The few times that Casey had been to Deacon’s Point, he had seen things he was most certainly not comfortable thinking about again. He’d been thirteen the first time Heath had brought him over, and Brax had been livid. He’d made it back a few other times, but it was still odd. He knew about cars, but he didn’t have one. He was too afraid to touch anything because he was absolutely certain that he would get pummeled for it, and to top it all off Heath would usually get wasted and make the drive back home extremely nerve wracking for him in the backseat – sometimes, with the car filled passed capacity and more often than not with a slew of women he couldn’t even name.

Still, as he saw Xavier’s yellow V8 coming up the turn, he couldn’t help thinking about it.

                “I thought you weren’t allowed to drive,” he grinned as Xavier stopped beside him.

                “Eh,” Xavier shrugged. “No one’s gonna notice it’s gone.”

Casey looked at him strangely. How no one would notice a yellow car like that, he couldn’t figure.

                “Come on!” Xavier insisted. “Deacon’s Point this weekend, right? Hot cars, hot girls?”

Xavier’s smile was infectious, and Casey smirked back.

                “Alright, fine,” he got into the passenger’s seat. In truth, he was surprised that Xavier would even offer. He wouldn’t have blamed the other teen if he had kept on driving. Maybe there was hope for him in Summer Bay.

                “Yes!” Xavier laughed. “It’s on!”

The two were driving around, Xavier every so often revving up the engine and causing Casey to laugh. It was such a dream car that he didn’t even mind not being behind the wheel. He certainly couldn’t afford crashing it.

                “I can’t believe Mrs. Palmer let you have this thing,” Casey shook his head. “It’s a beast!”

                “Yeah, well, Mum’s pretty cool,” Xavier smiled. “She wasn’t always a principal you know. And it’s taken me a long time to get her to calm down. By the time I came along, I think she’s been all out of energy.”

Casey nodded. He didn’t know too much about Xavier, but he could account for what he said. His own mother wasn’t exactly full of life, and she would often blame him and his siblings for “taking the youth right out of her”.

                “Mums though,” Xavier continued, getting his cell phone out of his pocket. “Probably gonna wonder where I am.”

                “I thought you said –

                “I’m not gonna mention the car!” Xavier rolled his eyes. He quickly dialed her number.

                “She might hear it though,” Casey added.

                “Right,” Xavier nodded, pulling over. “Hey Mum! What? No, I’m fine! Yeah listen, I’m out with Casey and we probably won’t make it back before dinner. Nothing. Yeah. Yeah, don’t worry. Alright, talk to you later.”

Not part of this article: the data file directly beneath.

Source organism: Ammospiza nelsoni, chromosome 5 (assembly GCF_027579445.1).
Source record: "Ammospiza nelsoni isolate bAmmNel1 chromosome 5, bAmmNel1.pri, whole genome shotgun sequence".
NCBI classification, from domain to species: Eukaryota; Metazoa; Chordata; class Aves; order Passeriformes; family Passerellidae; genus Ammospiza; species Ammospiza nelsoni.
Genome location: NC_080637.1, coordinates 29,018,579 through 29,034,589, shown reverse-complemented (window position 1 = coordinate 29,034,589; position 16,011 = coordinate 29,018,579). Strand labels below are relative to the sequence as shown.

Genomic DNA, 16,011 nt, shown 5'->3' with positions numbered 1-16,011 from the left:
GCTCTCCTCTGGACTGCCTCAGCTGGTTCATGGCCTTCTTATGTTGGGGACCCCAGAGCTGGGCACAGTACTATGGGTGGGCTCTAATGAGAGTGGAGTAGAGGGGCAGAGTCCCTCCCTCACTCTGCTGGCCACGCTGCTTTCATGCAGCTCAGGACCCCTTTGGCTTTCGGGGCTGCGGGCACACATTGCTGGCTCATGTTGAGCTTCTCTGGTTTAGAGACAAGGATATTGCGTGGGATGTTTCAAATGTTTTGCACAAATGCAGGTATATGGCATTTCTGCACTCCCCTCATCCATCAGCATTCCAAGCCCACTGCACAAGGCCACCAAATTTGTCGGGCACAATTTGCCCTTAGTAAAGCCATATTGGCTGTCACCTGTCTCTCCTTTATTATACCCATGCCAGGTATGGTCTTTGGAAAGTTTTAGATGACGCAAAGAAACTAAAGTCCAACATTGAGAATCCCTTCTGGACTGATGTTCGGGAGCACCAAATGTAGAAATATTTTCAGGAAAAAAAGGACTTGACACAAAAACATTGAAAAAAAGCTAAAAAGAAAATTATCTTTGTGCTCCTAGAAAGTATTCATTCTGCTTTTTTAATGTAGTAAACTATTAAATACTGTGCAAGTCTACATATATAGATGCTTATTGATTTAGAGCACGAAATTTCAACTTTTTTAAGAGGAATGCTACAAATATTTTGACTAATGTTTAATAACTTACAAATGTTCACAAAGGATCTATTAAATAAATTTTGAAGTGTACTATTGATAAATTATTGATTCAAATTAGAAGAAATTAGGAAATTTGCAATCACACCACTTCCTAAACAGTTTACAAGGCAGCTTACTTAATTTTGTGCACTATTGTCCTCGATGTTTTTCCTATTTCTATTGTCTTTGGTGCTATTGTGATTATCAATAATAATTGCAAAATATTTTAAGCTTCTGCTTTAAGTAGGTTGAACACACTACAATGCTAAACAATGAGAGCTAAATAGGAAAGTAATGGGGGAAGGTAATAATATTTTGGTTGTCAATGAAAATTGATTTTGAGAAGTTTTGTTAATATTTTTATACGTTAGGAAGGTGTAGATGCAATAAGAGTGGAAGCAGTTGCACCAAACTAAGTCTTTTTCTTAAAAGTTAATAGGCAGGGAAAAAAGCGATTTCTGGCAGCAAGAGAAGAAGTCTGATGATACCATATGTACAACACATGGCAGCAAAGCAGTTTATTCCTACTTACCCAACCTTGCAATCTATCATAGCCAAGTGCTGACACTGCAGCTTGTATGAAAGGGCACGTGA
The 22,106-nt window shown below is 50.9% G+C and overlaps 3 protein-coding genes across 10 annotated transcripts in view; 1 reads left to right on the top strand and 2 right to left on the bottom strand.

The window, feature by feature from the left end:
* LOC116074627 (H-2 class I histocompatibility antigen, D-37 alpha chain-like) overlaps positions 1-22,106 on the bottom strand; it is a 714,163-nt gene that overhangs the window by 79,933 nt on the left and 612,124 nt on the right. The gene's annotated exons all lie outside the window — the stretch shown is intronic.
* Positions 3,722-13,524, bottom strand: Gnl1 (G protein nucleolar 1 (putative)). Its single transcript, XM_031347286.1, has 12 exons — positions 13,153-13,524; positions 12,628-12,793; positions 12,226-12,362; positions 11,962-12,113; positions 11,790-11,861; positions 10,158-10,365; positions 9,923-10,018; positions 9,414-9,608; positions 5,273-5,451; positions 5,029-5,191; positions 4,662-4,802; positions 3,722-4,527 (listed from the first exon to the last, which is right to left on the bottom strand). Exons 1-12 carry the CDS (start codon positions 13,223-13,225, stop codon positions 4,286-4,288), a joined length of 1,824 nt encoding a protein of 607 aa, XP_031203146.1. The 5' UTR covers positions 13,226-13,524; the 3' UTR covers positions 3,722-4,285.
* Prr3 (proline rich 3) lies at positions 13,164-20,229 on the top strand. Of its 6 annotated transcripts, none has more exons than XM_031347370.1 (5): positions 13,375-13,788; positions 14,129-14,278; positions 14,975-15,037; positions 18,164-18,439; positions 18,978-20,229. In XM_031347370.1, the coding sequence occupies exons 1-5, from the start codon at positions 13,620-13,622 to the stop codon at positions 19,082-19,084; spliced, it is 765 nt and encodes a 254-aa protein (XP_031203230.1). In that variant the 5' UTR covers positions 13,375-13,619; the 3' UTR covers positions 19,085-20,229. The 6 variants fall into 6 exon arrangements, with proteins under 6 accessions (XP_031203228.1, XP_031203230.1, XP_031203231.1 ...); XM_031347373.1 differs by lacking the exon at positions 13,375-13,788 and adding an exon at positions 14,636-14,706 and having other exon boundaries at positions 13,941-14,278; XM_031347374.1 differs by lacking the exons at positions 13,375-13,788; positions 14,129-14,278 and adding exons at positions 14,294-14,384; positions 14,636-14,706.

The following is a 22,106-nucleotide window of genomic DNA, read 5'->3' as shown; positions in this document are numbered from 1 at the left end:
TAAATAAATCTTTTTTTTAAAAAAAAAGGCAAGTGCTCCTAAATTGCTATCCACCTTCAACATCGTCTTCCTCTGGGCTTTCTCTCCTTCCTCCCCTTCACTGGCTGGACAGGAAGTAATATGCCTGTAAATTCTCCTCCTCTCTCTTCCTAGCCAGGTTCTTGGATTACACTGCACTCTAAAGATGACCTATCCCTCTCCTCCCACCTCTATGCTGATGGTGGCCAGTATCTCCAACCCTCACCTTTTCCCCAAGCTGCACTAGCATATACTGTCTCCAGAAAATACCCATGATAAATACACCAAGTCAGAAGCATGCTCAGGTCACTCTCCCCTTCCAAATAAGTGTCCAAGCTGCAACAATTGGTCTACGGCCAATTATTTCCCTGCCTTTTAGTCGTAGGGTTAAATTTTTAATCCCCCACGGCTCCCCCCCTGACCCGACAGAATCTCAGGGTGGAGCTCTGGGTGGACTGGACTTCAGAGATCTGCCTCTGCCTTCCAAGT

Xavier hung up shaking his head. “That oughta give me an hour,” he laughed.

And they were off again.

Ten minutes later, they turned up a street and spotted Ruby Buckton walking up the way.

Xavier stopped and Casey couldn’t believe his bad luck.

So, Casey liked Ruby. But Ruby liked another guy, and while she had seemed interested at first, now she treated Casey like a lemur or something. Casey didn’t understand it all, but he knew he didn’t like where this was headed.

                “Why are you driving this thing anyway? I thought you weren’t allowed to touch it until you were 25 or something?” Ruby.

                “We’re just gonna take it up for a spin to Deacon’s Point,” Xavier shrugged. “Wanna come?”

Casey tapped at Xavier’s shoulder.

                “You heard her!” he muttered. “She doesn’t car about cars”

                “You said we should bring girls along,” Xavier groaned back.

                “Yeah, girls,” Casey stressed. “Not Ruby!” How could he get Xavier to see that it would be a bad idea to have Ruby around when she was one of his friends? Xavier didn’t have the same problem that Casey did. His ex was April. And while Casey and Ruby were never a thing, it was still hard for him to be around her.

Xavier frowned. He could certainly tell something was up with those two. He had seen Casey talking with Ruby, and since the new kid didn’t talk with many people, he had figured they were friends.

                “What are you going to do there anyway?” Ruby asked, having not heard the boys’ exchange. “Hang around and check out each other’s cars? Compare exhaust sizes?” she teased.

Xavier looked out his window to her, and he rolled his eyes. “Fine, don’t come.”

Casey sighed, relieved at the thought.

                “I will come!” Ruby said before Xavier was able to turn the car back on. She leaned down against the window frame.  “On one condition, I drive.”

Xavier scoffed.   Casey tried not to look over at her.

“But it’s my car.”

“But I’ve had my license longer than you,” she smirked.